The Uprising blundered into its second day with Sententia, a game whose place in the promotion was by virtue of it being developed by one of the men running the promotion; a detail sinisterly left out of any pre-Uprising press. Perhaps it wouldn’t seem so vile if Sententia was a good game, unfortunately it is far from such and rather than showcasing Xbox LIVE Indie Games at its very best, it showcases it at its most average, and most broken.
All that can be hoped is that people aren’t tricked into buying it, and that those poor souls that are don’t hold it against the rest of the games that make up the remaining schedule.
Diehard Dungeon is the third game, made by the supremely talented tricktale, and it’s a real return to form for the Uprising and Xbox LIVE Indie Games.
The game mixes elements of Rogue with elements of top-down Zelda games and throws in a dash of Spelunky to form the core of the main game. Each room is procedurally generated, and you must find a key to unlock a door to the next room. Sounds simple enough, but the enemies and various other hazards are there for no other reason than to stop you, and stop you they will, as if you’re a terrorist trying to take over an airport and they’re Bruce Willis. Of course you can try and stop them, but at the start of the game your sword attack is weak, its range slight, and so death is always around the corner.
The game doesn’t casually include the word “hard” in its title for nothing, and it shouldn’t come as a surprise if you die fairly soon after beating the game’s first boss, because the difficulty really starts to ramp up. When you die, it’s back to the start, and you begin again. And again. And, of course, again. Getting a little bit further each time is as compelling as it ever was in Spelunky, and developing your skills and knowledge of the world and its inhabitants is essential to carrying you further, because nothing carries over from game to game aside from what you yourself learned from the last time you died.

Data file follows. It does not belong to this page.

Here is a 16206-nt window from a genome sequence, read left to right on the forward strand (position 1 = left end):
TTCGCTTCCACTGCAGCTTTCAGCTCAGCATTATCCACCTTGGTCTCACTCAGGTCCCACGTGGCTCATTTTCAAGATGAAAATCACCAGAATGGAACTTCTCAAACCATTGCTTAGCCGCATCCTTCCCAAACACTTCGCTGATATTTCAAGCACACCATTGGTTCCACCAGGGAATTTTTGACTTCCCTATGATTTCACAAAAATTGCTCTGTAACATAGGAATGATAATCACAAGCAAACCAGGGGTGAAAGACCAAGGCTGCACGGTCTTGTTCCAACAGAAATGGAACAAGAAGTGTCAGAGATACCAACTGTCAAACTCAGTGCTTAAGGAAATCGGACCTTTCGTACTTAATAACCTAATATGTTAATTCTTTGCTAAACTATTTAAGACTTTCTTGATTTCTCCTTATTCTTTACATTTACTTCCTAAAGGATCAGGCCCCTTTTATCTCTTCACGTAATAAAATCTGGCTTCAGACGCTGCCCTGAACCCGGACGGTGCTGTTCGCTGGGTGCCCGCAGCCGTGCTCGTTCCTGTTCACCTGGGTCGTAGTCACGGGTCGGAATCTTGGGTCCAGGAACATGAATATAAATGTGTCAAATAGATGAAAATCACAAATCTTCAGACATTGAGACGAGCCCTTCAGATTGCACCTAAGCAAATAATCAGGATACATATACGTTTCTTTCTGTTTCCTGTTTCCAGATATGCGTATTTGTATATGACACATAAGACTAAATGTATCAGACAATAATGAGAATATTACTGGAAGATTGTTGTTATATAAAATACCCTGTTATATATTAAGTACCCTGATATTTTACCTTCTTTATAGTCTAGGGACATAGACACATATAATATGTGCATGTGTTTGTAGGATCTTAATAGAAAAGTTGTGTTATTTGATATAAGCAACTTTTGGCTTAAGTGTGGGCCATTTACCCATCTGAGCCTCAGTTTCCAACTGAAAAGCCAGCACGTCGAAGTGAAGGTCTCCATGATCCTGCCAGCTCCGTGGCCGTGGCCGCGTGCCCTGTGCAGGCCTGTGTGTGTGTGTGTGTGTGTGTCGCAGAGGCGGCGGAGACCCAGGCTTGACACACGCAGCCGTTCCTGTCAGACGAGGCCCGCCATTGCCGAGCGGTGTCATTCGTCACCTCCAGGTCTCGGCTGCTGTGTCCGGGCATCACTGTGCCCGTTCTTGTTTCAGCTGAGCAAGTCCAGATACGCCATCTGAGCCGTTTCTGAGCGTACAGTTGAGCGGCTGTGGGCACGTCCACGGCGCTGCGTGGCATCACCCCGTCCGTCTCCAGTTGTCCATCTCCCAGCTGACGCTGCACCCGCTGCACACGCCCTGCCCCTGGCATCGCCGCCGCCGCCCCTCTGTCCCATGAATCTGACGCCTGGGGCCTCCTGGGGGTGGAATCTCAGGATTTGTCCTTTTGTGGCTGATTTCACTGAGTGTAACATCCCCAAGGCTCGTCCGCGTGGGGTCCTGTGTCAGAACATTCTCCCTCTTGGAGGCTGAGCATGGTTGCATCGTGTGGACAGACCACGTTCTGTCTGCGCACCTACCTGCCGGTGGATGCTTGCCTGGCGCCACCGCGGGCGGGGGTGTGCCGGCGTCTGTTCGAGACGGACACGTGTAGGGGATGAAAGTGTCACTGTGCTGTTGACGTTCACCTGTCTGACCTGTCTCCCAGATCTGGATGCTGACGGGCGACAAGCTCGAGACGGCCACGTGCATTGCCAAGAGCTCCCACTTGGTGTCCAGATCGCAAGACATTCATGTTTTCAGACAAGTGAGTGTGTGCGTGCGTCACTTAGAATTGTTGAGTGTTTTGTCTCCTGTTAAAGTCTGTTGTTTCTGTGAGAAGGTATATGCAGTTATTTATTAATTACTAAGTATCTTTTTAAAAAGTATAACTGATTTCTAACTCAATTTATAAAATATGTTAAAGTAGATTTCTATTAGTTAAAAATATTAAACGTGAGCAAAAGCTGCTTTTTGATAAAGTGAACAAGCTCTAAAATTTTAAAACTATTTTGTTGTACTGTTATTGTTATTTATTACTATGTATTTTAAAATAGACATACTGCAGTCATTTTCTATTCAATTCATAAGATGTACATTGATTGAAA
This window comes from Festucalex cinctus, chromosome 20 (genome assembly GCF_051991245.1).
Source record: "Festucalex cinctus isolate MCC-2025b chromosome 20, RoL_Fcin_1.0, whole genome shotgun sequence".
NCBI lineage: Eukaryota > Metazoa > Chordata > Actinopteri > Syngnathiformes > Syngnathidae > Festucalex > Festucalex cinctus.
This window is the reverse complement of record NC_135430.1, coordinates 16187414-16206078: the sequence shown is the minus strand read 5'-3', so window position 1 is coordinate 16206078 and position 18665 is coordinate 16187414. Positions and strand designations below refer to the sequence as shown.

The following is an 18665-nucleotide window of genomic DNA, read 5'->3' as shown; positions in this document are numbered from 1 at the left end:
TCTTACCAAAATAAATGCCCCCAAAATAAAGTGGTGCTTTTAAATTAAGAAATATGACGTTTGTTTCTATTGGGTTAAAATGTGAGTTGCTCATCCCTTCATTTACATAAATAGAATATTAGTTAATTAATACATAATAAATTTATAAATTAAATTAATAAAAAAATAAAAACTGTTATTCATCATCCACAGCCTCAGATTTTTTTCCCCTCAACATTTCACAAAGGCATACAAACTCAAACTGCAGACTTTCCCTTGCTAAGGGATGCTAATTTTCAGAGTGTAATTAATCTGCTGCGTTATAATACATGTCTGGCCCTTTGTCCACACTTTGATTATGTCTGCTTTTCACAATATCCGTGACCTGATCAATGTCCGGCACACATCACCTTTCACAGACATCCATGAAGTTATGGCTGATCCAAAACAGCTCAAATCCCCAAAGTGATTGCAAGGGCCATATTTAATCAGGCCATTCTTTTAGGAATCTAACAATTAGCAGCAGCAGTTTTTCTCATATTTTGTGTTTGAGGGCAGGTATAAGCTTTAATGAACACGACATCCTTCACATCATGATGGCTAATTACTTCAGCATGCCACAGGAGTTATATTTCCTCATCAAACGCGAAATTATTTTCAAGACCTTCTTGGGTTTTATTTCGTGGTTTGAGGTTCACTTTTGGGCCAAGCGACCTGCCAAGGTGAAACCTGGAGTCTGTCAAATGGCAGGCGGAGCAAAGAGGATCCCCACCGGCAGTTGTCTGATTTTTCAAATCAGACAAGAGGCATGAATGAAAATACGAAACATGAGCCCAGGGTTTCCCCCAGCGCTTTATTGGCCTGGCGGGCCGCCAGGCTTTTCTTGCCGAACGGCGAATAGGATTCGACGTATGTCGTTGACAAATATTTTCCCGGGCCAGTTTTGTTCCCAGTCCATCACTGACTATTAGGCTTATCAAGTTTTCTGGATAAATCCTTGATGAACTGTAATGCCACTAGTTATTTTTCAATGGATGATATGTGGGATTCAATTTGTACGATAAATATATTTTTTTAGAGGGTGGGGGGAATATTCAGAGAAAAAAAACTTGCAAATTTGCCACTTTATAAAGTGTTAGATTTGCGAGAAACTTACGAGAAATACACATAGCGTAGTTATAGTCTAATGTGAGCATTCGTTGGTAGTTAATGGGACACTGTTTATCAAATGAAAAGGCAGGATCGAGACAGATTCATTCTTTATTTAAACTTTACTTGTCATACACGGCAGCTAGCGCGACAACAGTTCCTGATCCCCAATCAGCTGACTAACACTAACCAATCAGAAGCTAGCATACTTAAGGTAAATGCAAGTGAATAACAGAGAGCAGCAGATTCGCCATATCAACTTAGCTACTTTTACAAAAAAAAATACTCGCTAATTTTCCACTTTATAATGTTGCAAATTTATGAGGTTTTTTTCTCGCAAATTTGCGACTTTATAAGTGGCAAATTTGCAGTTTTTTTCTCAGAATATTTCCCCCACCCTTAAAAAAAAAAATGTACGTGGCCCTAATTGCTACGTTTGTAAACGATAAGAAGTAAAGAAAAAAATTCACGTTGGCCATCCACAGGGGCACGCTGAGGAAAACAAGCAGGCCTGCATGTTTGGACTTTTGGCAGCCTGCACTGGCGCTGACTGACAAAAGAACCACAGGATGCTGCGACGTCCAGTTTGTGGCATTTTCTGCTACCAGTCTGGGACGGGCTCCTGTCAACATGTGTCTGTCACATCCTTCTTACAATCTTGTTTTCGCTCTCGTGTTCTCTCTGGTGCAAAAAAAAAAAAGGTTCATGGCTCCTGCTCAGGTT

With the risk that the repetition could get tiresome, things are kept fresh with minigames. New skills (more powerful weapons, etc) are earned by completing small challenges which take you away from the main game for a moment and test your skills in other ways. A Pac-Man-like game tasks you with collecting 100 flames while avoiding an enemy; your reward is a stronger weapon, or throwing knives, or plenty more if you can manage to raid far enough into the dungeon.
Diehard Dungeon contains a second mode, away from the main game, as a bonus. Aside from the graphics, it has almost nothing in common with that main game and, oddly, is a twin-stick shooter. Even more strange is the fact that this side mode is better than every other twin-stick shooter on Xbox LIVE Indie Games – it just gets everything right.
Games are capped at three minutes, meaning there’s never a risk of them going on too long. Indeed, the risk comes elsewhere. A combo gradually builds as you avoid being hit by enemies and reduces should you be attacked. The higher the combo, the higher the points you’ll receive for each kill. It means there’s a constant balance between needing to attack enemies to build up your score, and playing defensively to avoid your combo dropping. That the game is finite adds to the pressure, because any wasted second is a place lost on the leaderboard. It’s three exhilarating minutes of constant risk and reward, and it’s really very good indeed.
It’s actually good enough that it could be a standalone game in its own right, and alongside the main game mode there’s an astonishing amount of value here for your 80 Microsoft Points. If you did accidentally spend 80 Microsoft Points on Sententia, just pretend you spent 160 on Diehard Dungeon instead because it’s more than worth it, and maybe that dismal second game in the promotion will be easier to swallow.